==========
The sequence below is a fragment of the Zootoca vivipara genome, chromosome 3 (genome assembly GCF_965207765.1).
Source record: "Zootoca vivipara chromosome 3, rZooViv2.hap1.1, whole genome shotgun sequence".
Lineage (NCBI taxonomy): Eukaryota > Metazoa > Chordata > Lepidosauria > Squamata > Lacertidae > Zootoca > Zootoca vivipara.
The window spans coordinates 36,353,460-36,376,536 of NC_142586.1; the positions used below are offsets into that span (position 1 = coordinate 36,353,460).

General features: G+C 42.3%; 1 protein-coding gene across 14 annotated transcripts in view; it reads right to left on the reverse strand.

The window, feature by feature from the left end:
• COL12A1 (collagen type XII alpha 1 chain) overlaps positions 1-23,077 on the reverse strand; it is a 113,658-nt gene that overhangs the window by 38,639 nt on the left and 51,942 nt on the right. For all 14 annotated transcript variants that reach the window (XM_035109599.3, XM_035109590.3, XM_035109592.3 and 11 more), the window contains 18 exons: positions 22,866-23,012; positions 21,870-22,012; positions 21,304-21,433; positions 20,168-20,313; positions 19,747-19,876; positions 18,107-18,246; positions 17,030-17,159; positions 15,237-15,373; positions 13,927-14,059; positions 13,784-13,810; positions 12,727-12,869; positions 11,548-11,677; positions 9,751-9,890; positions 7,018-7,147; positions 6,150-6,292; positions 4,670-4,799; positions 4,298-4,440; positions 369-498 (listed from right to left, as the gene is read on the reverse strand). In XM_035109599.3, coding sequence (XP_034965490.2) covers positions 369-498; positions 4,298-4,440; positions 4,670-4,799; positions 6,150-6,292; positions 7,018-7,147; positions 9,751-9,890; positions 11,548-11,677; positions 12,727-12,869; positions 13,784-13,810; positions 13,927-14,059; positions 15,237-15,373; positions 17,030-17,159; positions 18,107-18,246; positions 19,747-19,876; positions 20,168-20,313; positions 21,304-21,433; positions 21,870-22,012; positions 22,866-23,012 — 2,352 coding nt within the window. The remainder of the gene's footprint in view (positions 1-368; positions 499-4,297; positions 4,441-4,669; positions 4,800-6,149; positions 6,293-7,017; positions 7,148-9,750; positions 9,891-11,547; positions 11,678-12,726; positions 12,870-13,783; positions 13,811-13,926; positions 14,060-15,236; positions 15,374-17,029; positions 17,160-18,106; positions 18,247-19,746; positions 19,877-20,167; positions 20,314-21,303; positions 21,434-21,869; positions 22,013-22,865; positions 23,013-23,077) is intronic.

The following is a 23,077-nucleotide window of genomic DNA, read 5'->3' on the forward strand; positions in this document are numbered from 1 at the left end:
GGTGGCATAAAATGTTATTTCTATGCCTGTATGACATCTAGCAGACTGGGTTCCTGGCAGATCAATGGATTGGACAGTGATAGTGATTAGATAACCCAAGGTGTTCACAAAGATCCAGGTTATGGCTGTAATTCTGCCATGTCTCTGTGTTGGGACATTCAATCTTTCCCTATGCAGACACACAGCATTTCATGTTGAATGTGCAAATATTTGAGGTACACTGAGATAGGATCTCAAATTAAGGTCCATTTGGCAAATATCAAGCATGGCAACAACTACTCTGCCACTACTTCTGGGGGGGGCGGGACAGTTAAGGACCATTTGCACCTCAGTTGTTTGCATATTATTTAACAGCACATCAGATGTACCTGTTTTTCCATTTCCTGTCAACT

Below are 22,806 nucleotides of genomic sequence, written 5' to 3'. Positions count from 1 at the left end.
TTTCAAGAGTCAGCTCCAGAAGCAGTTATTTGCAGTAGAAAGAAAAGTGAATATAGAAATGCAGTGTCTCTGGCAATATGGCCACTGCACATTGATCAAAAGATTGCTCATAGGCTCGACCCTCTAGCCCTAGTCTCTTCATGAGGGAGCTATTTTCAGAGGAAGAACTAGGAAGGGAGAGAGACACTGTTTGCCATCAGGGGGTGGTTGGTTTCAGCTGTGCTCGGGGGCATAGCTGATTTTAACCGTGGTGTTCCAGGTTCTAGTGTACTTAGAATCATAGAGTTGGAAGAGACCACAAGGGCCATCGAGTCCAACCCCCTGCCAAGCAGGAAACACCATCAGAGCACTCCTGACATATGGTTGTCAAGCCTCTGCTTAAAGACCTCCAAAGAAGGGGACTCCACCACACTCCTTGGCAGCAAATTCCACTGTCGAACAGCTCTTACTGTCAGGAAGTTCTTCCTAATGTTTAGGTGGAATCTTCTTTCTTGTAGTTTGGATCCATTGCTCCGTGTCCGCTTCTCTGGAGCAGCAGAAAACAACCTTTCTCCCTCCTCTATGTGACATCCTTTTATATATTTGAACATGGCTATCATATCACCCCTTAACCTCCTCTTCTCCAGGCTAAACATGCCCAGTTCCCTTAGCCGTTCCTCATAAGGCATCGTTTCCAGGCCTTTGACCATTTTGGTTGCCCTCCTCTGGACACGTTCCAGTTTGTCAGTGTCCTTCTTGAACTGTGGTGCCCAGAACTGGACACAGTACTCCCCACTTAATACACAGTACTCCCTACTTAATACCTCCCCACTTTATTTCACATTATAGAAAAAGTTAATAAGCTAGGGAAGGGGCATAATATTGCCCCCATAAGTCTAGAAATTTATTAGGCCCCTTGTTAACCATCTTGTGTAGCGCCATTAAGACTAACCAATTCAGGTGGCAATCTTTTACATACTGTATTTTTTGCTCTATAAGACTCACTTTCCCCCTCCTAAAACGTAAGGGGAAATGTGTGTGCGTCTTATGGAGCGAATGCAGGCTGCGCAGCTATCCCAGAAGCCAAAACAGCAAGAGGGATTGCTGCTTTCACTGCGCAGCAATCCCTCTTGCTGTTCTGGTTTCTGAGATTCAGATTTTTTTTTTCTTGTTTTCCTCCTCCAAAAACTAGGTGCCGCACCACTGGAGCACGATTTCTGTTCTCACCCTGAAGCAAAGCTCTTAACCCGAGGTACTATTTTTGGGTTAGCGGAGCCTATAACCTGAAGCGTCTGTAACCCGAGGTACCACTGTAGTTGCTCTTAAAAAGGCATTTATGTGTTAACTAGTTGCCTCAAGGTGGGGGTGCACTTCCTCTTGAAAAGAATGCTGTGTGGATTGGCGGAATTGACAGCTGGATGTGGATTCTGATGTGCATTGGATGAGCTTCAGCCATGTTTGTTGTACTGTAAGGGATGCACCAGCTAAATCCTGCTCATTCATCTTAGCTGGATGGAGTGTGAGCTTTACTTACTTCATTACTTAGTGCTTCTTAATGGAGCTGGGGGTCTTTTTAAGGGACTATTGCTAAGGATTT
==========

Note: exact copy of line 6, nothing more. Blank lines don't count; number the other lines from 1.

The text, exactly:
The window, feature by feature from the left end: